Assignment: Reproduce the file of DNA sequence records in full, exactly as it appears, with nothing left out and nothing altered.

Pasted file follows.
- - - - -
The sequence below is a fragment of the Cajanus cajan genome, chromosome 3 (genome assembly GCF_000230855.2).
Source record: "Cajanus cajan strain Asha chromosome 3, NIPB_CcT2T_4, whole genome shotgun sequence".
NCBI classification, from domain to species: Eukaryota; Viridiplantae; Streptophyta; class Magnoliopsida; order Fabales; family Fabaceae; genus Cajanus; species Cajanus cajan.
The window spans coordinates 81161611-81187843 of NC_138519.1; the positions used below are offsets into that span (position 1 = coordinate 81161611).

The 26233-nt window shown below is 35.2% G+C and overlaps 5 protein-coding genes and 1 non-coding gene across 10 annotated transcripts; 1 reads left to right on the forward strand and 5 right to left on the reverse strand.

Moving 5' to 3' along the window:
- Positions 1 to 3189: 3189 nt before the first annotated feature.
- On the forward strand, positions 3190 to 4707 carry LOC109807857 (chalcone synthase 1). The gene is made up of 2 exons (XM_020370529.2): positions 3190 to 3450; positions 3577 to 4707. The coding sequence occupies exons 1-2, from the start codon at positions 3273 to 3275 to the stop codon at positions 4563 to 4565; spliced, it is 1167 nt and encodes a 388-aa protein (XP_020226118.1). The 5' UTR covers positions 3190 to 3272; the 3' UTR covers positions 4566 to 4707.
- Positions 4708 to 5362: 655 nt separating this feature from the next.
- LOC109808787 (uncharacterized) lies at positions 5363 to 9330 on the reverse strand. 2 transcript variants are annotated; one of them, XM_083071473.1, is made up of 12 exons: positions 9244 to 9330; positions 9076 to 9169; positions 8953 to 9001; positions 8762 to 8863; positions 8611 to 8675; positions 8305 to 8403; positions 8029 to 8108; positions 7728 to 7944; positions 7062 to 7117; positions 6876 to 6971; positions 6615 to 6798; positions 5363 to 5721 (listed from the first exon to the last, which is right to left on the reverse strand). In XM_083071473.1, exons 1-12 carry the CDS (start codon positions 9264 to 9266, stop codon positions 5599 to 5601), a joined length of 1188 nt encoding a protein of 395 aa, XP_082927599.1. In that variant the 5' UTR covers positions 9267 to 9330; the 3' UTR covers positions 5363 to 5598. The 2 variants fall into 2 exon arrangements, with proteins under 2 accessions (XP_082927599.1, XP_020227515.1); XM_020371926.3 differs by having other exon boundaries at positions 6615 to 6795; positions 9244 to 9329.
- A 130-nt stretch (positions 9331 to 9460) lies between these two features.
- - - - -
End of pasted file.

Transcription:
The sequence below is a fragment of the Cajanus cajan genome, chromosome 3 (genome assembly GCF_000230855.2).
Source record: "Cajanus cajan strain Asha chromosome 3, NIPB_CcT2T_4, whole genome shotgun sequence".
NCBI classification, from domain to species: Eukaryota; Viridiplantae; Streptophyta; class Magnoliopsida; order Fabales; family Fabaceae; genus Cajanus; species Cajanus cajan.
The window spans coordinates 81161611-81187843 of NC_138519.1; the positions used below are offsets into that span (position 1 = coordinate 81161611).

The 26233-nt window shown below is 35.2% G+C and overlaps 5 protein-coding genes and 1 non-coding gene across 10 annotated transcripts; 1 reads left to right on the forward strand and 5 right to left on the reverse strand.

Moving 5' to 3' along the window:
- Positions 1 to 3189: 3189 nt before the first annotated feature.
- On the forward strand, positions 3190 to 4707 carry LOC109807857 (chalcone synthase 1). The gene is made up of 2 exons (XM_020370529.2): positions 3190 to 3450; positions 3577 to 4707. The coding sequence occupies exons 1-2, from the start codon at positions 3273 to 3275 to the stop codon at positions 4563 to 4565; spliced, it is 1167 nt and encodes a 388-aa protein (XP_020226118.1). The 5' UTR covers positions 3190 to 3272; the 3' UTR covers positions 4566 to 4707.
- Positions 4708 to 5362: 655 nt separating this feature from the next.
- LOC109808787 (uncharacterized) lies at positions 5363 to 9330 on the reverse strand. 2 transcript variants are annotated; one of them, XM_083071473.1, is made up of 12 exons: positions 9244 to 9330; positions 9076 to 9169; positions 8953 to 9001; positions 8762 to 8863; positions 8611 to 8675; positions 8305 to 8403; positions 8029 to 8108; positions 7728 to 7944; positions 7062 to 7117; positions 6876 to 6971; positions 6615 to 6798; positions 5363 to 5721 (listed from the first exon to the last, which is right to left on the reverse strand). In XM_083071473.1, exons 1-12 carry the CDS (start codon positions 9264 to 9266, stop codon positions 5599 to 5601), a joined length of 1188 nt encoding a protein of 395 aa, XP_082927599.1. In that variant the 5' UTR covers positions 9267 to 9330; the 3' UTR covers positions 5363 to 5598. The 2 variants fall into 2 exon arrangements, with proteins under 2 accessions (XP_082927599.1, XP_020227515.1); XM_020371926.3 differs by having other exon boundaries at positions 6615 to 6795; positions 9244 to 9329.
- A 130-nt stretch (positions 9331 to 9460) lies between these two features.